Online Competitive Analysis
How analyzing your competitors can identify your strengths and weaknesses and strengthen your bottom line
We recently released the audio recording of our clinic on this topic. You can listen to a recording of this clinic here:
Windows Media Audio:
This research brief will answer the following questions:
- What is competitive analysis?
- What are the benefits of conducting a competitive analysis?
- What is the best way to conduct an online competitive analysis?
(16-point worksheet and 12 additional key techniques)
A competitive analysis is a formal evaluation in which you review the businesses of one or more companies that compete, directly or indirectly, with your own.
Online, competitors have access to each other’s company information and marketing materials that they might not be able to gather as easily in the offline world. This allows for even greater opportunities to benefit from competitive analysis data.
But how can companies improve by analyzing their competitors? And what is the best way to implement a thorough competitive analysis?
The benefits of conducting a competitive analysis include:
- You will identify WHO you are competing against. You will be able to assess the threat levels presented by other companies in your market.
- You will identify your own weaknesses. Companies who do not pay attention to their competitors may not understand just what they are doing wrong because they have no frame of reference. Studying your competitors offers you a perfect opportunity to find out how you can better serve your customers.
- Once you’ve identified those weaknesses, you’ll be able to improve your business in a number of ways. The order in which those improvements should be implemented will often be dictated by the analyses of your competitors. For example, if all of the other companies sharing your target market have a certain feature considered essential to that market, this will be one of the first things you will want to remedy.
- You will also identify your strengths. By comparing your own online presence to those of your direct competitors, you will discover what sets your business apart from theirs. These qualities can then be emphasized in your marketing efforts.
- Additionally, you will be able to identify or confirm your Unique Value Proposition (UVP). Your UVP is the single most important element of your business that sets you apart from your competitors. Do you have the largest catalog of products? The lowest prices? The (quantifiably) best customer service? Competitive analysis will help you develop your UVP and test the validity of the claims you make about your business.
- You will be able to determine what factors drive success in your market space. These may vary greatly from market to market, and may not be what you originally expected.
- You will identify what specific actions you need to take in order to improve your competitive position.
3. What is the best way to conduct an online competitive analysis? (16-point worksheet and 12 additional key techniques)
To aid in the process of conducting competitive analyses for factors related specifically to site design, we have developed the following worksheet.
|Site Design Analysis Template|
|1||Is the site focused around one clear objective?||__ / 5|
|2||Has a clear problem/solution process been communicated?||__ / 5|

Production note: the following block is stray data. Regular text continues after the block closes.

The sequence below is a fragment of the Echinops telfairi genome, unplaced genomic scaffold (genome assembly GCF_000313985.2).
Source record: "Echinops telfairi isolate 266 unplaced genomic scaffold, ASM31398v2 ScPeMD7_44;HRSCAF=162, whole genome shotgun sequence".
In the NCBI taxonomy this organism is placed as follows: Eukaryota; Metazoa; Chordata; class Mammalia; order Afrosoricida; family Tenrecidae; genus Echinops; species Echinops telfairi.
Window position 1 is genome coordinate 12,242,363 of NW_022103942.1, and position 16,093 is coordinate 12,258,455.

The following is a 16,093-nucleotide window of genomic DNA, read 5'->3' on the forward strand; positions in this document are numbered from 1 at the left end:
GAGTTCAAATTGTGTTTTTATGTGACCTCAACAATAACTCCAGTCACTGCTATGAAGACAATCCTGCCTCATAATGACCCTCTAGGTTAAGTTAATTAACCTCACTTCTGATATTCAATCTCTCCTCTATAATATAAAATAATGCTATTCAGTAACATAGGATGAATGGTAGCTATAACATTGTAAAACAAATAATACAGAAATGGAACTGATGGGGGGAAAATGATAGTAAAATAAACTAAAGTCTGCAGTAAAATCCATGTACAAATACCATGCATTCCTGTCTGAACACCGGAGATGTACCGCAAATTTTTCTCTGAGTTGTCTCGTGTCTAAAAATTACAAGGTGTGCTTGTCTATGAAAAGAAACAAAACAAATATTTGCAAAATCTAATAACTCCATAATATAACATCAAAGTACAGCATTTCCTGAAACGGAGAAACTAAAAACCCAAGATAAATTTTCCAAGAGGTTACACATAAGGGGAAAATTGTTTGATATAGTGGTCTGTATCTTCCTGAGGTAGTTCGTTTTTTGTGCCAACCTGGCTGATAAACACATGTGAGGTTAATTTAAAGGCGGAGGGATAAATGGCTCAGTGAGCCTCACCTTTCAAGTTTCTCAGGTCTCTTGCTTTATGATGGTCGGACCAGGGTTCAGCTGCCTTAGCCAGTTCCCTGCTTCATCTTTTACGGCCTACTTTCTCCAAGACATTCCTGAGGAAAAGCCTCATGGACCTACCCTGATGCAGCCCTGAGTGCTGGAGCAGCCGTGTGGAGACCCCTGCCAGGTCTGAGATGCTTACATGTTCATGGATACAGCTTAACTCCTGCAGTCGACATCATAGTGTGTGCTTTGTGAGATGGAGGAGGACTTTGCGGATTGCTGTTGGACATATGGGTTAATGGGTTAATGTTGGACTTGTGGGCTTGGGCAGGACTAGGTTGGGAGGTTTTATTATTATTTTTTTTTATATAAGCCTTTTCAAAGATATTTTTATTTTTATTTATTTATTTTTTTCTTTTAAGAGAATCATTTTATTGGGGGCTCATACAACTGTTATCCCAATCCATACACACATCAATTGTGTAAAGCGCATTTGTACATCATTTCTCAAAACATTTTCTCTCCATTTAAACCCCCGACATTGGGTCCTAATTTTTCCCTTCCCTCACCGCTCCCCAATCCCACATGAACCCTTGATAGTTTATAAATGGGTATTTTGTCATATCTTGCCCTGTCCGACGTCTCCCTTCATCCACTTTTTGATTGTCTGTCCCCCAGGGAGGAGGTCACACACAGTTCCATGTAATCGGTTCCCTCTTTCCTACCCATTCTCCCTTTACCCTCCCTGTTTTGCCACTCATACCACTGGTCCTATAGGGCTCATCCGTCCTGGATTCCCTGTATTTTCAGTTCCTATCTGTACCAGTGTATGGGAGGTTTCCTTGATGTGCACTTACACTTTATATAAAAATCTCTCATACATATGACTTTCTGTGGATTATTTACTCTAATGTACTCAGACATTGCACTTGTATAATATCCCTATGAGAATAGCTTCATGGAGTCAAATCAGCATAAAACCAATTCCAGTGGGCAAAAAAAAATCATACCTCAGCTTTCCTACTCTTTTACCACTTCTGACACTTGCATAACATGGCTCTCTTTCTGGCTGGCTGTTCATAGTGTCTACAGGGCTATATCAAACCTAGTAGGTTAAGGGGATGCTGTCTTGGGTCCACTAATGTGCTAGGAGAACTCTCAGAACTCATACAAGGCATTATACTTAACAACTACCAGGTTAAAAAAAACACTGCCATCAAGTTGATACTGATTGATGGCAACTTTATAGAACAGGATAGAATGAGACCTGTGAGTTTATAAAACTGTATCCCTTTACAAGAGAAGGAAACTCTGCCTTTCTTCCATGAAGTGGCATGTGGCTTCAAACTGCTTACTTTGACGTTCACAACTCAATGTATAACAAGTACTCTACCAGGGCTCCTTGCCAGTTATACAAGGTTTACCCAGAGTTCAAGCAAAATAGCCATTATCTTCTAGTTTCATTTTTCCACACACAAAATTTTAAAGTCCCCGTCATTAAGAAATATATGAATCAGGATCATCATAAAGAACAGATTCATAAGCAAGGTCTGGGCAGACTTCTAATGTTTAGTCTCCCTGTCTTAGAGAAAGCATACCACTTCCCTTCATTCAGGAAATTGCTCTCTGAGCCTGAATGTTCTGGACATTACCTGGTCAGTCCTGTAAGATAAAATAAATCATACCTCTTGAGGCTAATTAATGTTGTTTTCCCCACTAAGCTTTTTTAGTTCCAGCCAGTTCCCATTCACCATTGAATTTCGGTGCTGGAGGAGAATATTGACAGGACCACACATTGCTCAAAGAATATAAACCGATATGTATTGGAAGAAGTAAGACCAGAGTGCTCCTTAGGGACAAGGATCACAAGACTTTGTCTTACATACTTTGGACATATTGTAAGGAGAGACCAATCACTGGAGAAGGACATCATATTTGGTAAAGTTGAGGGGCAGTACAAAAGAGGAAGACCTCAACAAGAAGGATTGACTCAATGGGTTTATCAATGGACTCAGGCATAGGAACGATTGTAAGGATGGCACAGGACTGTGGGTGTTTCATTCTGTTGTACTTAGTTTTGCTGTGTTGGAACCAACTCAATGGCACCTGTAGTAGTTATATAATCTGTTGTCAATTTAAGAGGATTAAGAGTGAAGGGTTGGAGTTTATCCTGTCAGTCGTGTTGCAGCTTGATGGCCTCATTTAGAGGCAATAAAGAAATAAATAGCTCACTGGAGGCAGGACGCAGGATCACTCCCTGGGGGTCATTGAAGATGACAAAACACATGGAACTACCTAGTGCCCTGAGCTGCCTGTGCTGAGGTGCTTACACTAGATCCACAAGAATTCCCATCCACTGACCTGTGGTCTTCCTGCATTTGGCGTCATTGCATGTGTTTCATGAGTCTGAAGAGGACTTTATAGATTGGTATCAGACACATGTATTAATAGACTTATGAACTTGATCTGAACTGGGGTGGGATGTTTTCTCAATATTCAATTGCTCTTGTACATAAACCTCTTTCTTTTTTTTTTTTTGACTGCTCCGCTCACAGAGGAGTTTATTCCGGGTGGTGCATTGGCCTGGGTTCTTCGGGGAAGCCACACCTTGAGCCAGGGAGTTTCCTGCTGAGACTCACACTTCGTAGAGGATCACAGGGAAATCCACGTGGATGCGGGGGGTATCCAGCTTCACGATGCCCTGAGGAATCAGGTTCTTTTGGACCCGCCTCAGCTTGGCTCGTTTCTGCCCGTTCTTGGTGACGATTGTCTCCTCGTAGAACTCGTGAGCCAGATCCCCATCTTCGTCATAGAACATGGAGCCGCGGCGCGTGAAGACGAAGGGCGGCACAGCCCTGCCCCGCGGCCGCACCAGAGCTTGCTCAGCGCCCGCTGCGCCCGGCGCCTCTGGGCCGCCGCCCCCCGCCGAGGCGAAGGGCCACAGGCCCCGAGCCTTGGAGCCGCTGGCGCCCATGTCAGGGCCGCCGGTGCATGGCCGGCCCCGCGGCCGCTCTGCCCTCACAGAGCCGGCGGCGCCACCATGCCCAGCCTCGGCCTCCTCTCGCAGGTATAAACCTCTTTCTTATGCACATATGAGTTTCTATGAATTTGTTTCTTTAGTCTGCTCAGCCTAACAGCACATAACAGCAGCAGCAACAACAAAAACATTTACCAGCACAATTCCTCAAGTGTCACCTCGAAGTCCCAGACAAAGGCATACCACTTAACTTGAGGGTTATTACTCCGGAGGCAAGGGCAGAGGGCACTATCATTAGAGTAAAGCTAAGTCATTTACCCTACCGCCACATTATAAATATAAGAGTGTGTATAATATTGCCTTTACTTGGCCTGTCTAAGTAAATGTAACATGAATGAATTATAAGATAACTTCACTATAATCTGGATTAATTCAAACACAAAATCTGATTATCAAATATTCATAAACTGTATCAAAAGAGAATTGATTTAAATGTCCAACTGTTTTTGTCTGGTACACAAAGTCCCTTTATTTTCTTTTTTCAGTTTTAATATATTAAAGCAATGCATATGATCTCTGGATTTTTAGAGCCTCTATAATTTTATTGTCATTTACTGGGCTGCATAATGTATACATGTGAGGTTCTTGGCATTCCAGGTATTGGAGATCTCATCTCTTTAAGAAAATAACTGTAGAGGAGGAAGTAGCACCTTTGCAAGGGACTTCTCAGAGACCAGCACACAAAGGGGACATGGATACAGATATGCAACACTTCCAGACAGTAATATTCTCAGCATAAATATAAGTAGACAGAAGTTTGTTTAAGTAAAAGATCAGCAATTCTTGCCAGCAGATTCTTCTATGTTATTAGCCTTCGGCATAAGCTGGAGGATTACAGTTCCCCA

|3||Does the homepage have a strong enough “hook”?||__ / 5|
|4||Is there sufficient incentive for every action that prospects are asked to take?||__ / 5|
|5||Are successive degrees of involvement offered?||__ / 5|
|6||Have credibility indicators been used effectively?||__ / 5|
|7||Does the tone of the site’s sales copy imply integrity and accuracy?||__ / 5|
|8||Are too many options being presented?||__ / 5||Low score = too many options|
|9||How much information are prospects expected to “absorb” in one screen?||__ / 5||Low score = too much info|
|10||Is the information on the page being grouped effectively?||__ / 5|
|11||Is the flow of information natural and intuitive?||__ / 5|
|12||Is the prospect’s attention being focused on the right elements, in the right order?||__ / 5|
|13||Has each element of the page been successfully “weighted”?||__ / 5|
|14||Are there too many “clicks” between the purchase decision and the product delivery?||__ / 5||Low score = too many clicks|
|15||Is the site configured for the slowest connections and minimum screen resolutions?||__ / 5|
|16||Have the site graphics achieved optimal compression?||__ / 5|
|Total||__ / 80|
What You Need To UNDERSTAND: These 16 characteristics are scored 0-5 for each of your competitors. These 16 questions address what we call the “baseline performance criteria” that every quality website should possess.
To illustrate how this might be used, we have included a completed worksheet taken from an actual competitive analysis conducted for one of our partner sites.
|Site Design Analysis Example|
|1||Is the site focused around one clear objective?||4 / 5|
|2||Has a clear problem/solution process been communicated?||4 / 5|
|3||Does the homepage have a strong enough “hook”?||3 / 5|
|4||Is there sufficient incentive for every action that prospects are asked to take?||3 / 5|
|5||Are successive degrees of involvement offered?||3 / 5|
|6||Have credibility indicators been used effectively?||0 / 5|
|7||Does the tone of the site’s sales copy imply integrity and accuracy?||3 / 5|
|8||Are too many options being presented?||2 / 5||Low score = too many options|
|9||How much information are prospects expected to “absorb” in one screen?||3 / 5||Low score = too much info|
|10||Is the information on the page being grouped effectively?||3 / 5|
|11||Is the flow of information natural and intuitive?||3 / 5|
|12||Is the prospect’s attention being focused on the right elements, in the right order?||3 / 5|
|13||Has each element of the page been successfully “weighted”?||2 / 5|
|14||Are there too many “clicks” between the purchase decision and the product delivery?||4 / 5||Low score = too many clicks|
|15||Is the site configured for the slowest connections and minimum screen resolutions?||3 / 5|
|16||Have the site graphics achieved optimal compression?||3 / 5|